However you choose to handle payroll record keeping, make sure you always have a backup.
Payroll record keeping is important for every business, even one that employs only one or two people. But with all the forms and documents, it can be overwhelming and confusing to determine which records to keep.
Maintaining the Right Records
Employers are required to keep several records on file for each employee, including payroll records. On a federal level, "the guidance from the IRS is, thankfully, pretty clear," says Jessie Mennis, compliance program specialist at ADP. Among other items, employers must retain the following records for employees:
- Dates of employment
- Employer identification number
- Amounts and dates of all wages
- Amounts of tips reported
- Annuity and pension payments
The IRS lays out the full specifics of what needs to be kept for federal employment tax purposes. However, you'll likely need to keep additional information. States often have their own requirements, plus requirements vary for federal contractors. Many of the reports maintained for IRS purposes are also needed for workers' comp coverage, insurance companies and federal and state labor department audits, Mennis says.
Make sure you check with the appropriate federal and state authorities to ensure you're keeping documents for an appropriate period of time. The IRS maintains that employers keep records of employment taxes for at least four years after filing the fourth quarter for the year. However, the time period can extend to seven years or a lifetime if you fall into one of the special circumstances detailed by the IRS.
The Fair Labor Standards Act (FLSA) also requires employers to keep certain records on file for a minimum of three years. This includes, but is not limited to information about hours, total weekly hours worked, the basis on which employees are/were paid (hourly, salary, piecework), regular hourly pay rate, total daily or workweek straight time earnings and total overtime earnings per workweek. The FLSA also mandates that employers keep time cards, schedules or whatever records are used for computing wages for two years.
While these records must be available for inspection by their representatives, the Department of Labor (DOL) takes the position that employers may choose the timekeeping method, as long as it is complete and accurate. State wage and hour rules my have more stringent recordkeeping rules, including around wage statements. So, employers should familiarize themselves with those requirements.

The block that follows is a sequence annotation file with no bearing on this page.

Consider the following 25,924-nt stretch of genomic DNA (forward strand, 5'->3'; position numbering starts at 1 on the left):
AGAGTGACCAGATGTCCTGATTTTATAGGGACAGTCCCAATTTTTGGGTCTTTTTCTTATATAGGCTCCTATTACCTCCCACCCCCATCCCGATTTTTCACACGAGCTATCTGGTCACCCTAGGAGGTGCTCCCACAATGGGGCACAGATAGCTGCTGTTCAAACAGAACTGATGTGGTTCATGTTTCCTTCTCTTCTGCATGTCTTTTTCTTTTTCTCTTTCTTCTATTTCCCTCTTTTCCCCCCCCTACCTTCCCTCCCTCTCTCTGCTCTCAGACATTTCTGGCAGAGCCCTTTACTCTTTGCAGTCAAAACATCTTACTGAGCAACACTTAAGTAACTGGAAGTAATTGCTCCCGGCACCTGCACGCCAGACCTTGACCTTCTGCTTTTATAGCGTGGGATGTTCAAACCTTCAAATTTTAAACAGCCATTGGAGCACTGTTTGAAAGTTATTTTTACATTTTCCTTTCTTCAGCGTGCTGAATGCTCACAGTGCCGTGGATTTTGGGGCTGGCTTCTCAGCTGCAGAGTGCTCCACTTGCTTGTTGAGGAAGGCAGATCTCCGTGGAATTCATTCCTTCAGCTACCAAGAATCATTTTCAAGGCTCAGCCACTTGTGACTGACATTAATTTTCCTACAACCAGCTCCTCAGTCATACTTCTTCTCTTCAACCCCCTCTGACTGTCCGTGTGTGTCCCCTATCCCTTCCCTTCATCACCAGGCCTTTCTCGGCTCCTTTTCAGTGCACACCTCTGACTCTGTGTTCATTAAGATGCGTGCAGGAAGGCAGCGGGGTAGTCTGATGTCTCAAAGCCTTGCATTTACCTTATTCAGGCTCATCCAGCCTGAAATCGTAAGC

With all these records to maintain, it can be challenging to determine how and where to keep them — but today's technology can simplify the process. "An easy way to keep payroll records organized is through online or electronic record keeping," Mennis says. She recommends "a time clock that syncs to an electronic payroll record and then coordinates payment records and pay stubs."
For instance, most electronic and online payroll systems hold a profile for each employee that aggregates DOL-required information. In many cases, they also offer tax-filing services. This helps ensure that tax payments reach the IRS on time and keeps records transparent and accessible. For example, ADP's payroll system allows client-authorized accountants to easily access payroll records and reports. Many payroll services also give employees access, so they can view their W-4 withholding selections, pay stubs and paid time off information.
However you choose to handle payroll record keeping, make sure you always have a backup. "If you primarily keep paper copies of records, it is important to securely store copies of these records in a different location or electronically," Mennis advises.
See part four of Payroll 101: What to Know About Payroll Deductions
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You should consult experienced counsel to understand any applicable federal, state, local and industry specific retention rules.
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